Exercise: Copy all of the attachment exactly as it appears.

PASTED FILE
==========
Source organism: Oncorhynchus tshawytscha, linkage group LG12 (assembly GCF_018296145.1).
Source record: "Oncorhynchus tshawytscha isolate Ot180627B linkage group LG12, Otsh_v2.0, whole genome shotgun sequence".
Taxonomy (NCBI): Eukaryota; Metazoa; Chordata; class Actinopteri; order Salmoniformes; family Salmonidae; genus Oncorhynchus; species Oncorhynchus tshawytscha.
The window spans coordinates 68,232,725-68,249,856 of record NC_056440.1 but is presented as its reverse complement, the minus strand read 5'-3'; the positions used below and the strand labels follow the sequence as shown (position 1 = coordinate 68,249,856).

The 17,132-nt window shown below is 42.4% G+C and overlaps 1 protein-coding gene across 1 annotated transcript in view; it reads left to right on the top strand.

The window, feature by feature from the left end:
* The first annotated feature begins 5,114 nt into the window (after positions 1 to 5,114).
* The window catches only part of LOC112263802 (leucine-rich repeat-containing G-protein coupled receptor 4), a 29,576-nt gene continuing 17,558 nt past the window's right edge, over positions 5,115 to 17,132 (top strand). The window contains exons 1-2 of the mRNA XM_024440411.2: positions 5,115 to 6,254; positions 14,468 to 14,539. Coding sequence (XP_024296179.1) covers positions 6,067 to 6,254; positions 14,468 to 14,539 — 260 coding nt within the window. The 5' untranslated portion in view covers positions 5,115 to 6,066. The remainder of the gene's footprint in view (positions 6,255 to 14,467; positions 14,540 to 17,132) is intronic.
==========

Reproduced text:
Source organism: Oncorhynchus tshawytscha, linkage group LG12 (assembly GCF_018296145.1).
Source record: "Oncorhynchus tshawytscha isolate Ot180627B linkage group LG12, Otsh_v2.0, whole genome shotgun sequence".
Taxonomy (NCBI): Eukaryota; Metazoa; Chordata; class Actinopteri; order Salmoniformes; family Salmonidae; genus Oncorhynchus; species Oncorhynchus tshawytscha.
The window spans coordinates 68,232,725-68,249,856 of record NC_056440.1 but is presented as its reverse complement, the minus strand read 5'-3'; the positions used below and the strand labels follow the sequence as shown (position 1 = coordinate 68,249,856).

The 17,132-nt window shown below is 42.4% G+C and overlaps 1 protein-coding gene across 1 annotated transcript in view; it reads left to right on the top strand.

The window, feature by feature from the left end:
* The first annotated feature begins 5,114 nt into the window (after positions 1 to 5,114).
* The window catches only part of LOC112263802 (leucine-rich repeat-containing G-protein coupled receptor 4), a 29,576-nt gene continuing 17,558 nt past the window's right edge, over positions 5,115 to 17,132 (top strand). The window contains exons 1-2 of the mRNA XM_024440411.2: positions 5,115 to 6,254; positions 14,468 to 14,539. Coding sequence (XP_024296179.1) covers positions 6,067 to 6,254; positions 14,468 to 14,539 — 260 coding nt within the window. The 5' untranslated portion in view covers positions 5,115 to 6,066. The remainder of the gene's footprint in view (positions 6,255 to 14,467; positions 14,540 to 17,132) is intronic.